Are you a woman-owned company with opportunities for growth and expansion interested in a placement for a future global leader? St. Lawrence College and PARO can support you through a unique initiative. Such future global leaders bring human resources, accounting, social media, marketing, Excel, and strong interpersonal skills to compliment your business and objectives.

Come with a business problem in mind and St. Lawrence College can facilitate a 14-week student placement*. During their placement, the student will apply their skills to propose an innovative solution. It is up the employer to determine

Come to our virtual open house on Friday, May 6 at 10h00 to learn more about how you and your business can be part. PARO and St. Lawrence College will be present to answer your questions and give you information of our fall 2022 networking event between employers and students.

Register in advance for this meeting:

https://us06web.zoom.us/meeting/register/tZUkduCsrT8oGdXA51APCOzaGWHdn_ySXKdC

Register Now

 

Opportunities for collaboration exist in Winter 2023 and Spring 2023 throughout Ontario.

*Placements do not require paying a salary to the student.

 

Please contact us for details.

Renée Gendron, MA
ParoBiz Project Coordinator – Eastern Ontario
PARO Centre for Women’s Enterprise / PARO Centre pour l’Entreprise des Femmes
Email: parobizeast@paro.ca
Cell phone: 343 543 8370
www.paro.ca

Wendy Whitehead (she/her), MAEd, CHRL
Coordinator – Business, Business Fundamentals, School of Business St. Lawrence College
100 Portsmouth Avenue
Kingston, Ontario, Canada
Tel: 613-544-5400 x6744
Email: wwhitehead@sl.on.ca

Adam McGregor (He/Him)
Professor and Program Coordinator – School of Business, St. Lawrence College,
Kingston, Ontario, Canada
Tel: 613-544-5400 x1631
Email: amcgregor@sl.on.ca

Sources for Self-Employment

Sources is a new business start up program and partnership between Niagara College and TD Bank.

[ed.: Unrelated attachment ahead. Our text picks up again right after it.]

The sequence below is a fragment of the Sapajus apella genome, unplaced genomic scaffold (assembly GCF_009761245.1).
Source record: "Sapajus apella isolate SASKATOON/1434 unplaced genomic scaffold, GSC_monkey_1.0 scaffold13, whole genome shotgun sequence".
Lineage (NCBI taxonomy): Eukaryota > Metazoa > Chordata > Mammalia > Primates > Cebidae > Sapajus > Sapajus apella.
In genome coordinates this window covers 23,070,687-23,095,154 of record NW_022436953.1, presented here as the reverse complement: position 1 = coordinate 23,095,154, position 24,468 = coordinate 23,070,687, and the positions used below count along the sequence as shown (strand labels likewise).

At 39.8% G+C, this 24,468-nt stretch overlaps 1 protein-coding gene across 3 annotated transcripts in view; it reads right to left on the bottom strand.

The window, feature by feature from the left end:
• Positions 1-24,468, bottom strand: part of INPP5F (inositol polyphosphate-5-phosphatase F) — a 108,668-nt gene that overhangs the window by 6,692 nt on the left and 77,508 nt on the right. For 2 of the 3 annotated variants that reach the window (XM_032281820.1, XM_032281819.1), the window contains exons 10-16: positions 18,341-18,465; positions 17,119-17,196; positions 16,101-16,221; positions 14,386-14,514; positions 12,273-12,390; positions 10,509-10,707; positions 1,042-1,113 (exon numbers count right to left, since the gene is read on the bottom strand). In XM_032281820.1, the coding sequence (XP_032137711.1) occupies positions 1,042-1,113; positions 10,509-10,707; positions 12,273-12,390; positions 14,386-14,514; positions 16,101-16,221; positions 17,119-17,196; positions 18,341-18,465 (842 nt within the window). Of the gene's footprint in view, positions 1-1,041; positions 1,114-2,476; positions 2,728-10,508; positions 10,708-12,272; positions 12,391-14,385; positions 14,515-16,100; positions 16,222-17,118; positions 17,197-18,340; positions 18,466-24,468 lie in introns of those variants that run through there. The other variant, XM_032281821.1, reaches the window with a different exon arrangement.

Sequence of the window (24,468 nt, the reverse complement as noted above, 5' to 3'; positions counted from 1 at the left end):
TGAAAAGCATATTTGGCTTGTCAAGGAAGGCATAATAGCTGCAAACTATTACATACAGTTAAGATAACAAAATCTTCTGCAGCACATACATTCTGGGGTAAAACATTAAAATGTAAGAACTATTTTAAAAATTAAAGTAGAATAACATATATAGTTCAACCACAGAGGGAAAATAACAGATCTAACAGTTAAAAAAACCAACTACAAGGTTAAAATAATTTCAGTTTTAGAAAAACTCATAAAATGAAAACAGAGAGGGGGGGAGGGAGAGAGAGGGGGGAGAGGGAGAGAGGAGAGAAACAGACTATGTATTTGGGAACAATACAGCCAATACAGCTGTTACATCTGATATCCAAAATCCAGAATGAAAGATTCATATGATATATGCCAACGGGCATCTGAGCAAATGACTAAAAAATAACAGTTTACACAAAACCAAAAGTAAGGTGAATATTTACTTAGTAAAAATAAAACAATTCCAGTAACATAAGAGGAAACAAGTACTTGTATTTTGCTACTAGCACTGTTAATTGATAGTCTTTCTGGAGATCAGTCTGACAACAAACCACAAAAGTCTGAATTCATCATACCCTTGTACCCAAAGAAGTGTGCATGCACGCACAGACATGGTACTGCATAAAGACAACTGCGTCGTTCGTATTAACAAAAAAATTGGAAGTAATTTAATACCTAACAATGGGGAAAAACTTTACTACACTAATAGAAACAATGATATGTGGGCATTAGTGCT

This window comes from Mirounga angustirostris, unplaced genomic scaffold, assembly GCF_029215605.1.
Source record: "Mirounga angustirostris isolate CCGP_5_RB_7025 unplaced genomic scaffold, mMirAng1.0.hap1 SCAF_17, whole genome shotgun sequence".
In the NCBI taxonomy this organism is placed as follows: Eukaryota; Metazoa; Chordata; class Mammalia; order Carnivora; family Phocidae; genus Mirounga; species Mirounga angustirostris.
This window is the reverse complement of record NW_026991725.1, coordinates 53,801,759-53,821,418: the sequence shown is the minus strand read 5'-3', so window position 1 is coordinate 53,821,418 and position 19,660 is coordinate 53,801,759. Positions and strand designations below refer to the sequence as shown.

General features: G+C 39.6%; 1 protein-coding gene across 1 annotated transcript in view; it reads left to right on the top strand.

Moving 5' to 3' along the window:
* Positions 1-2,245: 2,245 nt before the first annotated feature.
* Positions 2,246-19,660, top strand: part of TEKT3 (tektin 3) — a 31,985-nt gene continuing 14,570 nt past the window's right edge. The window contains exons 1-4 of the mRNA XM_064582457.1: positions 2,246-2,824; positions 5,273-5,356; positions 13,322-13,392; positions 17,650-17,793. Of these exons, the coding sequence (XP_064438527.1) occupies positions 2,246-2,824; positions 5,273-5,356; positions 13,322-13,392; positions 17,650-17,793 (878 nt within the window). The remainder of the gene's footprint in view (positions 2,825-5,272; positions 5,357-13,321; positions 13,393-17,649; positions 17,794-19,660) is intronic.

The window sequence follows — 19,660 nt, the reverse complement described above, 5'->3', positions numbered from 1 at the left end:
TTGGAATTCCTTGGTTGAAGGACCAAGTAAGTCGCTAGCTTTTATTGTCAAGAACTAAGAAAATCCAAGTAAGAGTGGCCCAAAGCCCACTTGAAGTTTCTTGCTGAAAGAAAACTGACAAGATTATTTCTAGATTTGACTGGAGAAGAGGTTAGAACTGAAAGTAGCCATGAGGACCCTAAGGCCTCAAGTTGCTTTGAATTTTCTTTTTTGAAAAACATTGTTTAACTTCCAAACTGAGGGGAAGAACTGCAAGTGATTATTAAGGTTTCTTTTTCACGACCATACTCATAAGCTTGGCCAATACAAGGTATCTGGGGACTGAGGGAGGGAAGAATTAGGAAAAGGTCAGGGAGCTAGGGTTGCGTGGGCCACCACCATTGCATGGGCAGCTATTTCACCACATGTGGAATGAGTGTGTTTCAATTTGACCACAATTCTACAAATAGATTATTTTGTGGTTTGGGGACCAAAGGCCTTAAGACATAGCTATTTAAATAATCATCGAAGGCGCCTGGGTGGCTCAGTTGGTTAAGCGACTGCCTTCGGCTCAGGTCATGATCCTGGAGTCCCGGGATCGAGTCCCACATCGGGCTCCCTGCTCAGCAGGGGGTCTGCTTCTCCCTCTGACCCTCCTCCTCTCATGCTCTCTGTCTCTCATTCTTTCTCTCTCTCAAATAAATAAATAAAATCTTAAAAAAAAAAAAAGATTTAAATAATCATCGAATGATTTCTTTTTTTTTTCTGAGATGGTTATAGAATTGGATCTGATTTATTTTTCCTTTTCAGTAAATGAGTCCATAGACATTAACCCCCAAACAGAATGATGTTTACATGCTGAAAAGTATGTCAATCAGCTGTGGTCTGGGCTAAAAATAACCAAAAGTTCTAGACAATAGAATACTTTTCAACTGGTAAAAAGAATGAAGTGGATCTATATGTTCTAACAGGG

This program will:

  • Support the establishment of new business initiatives
  • Improve the long-term success of self-employment enterprises created by participants in Niagara

Program includes;

  • Three-week business start-up training program, with final completion of business plan
  • On-going client mentoring during the first three months of business operation
  • Eligible for financial support to assist with start-up business costs after successful program completion
  • Quarterly networking events for participants (virtual or in-person, pending pandemic restrictions)

Register for the information session and receive the Zoom link 24 hours before the session

Register for an upcoming session

Links

PARO’s supports women by meeting women where they’re at. Whether it’s your geographic area, or where you are on your business journey, PARO’s programs and services are designed to support you wherever you are!

Innovate Niagara is a Regional Innovation Centre. Our mission is clear: we exist to support innovative entrepreneurs and companies from a variety of industries start, grow and succeed. Becoming a client is at no cost to you and gives you access to valuable services and resources. Are you an entrepreneur? Here’s how Innovate Niagara can help you: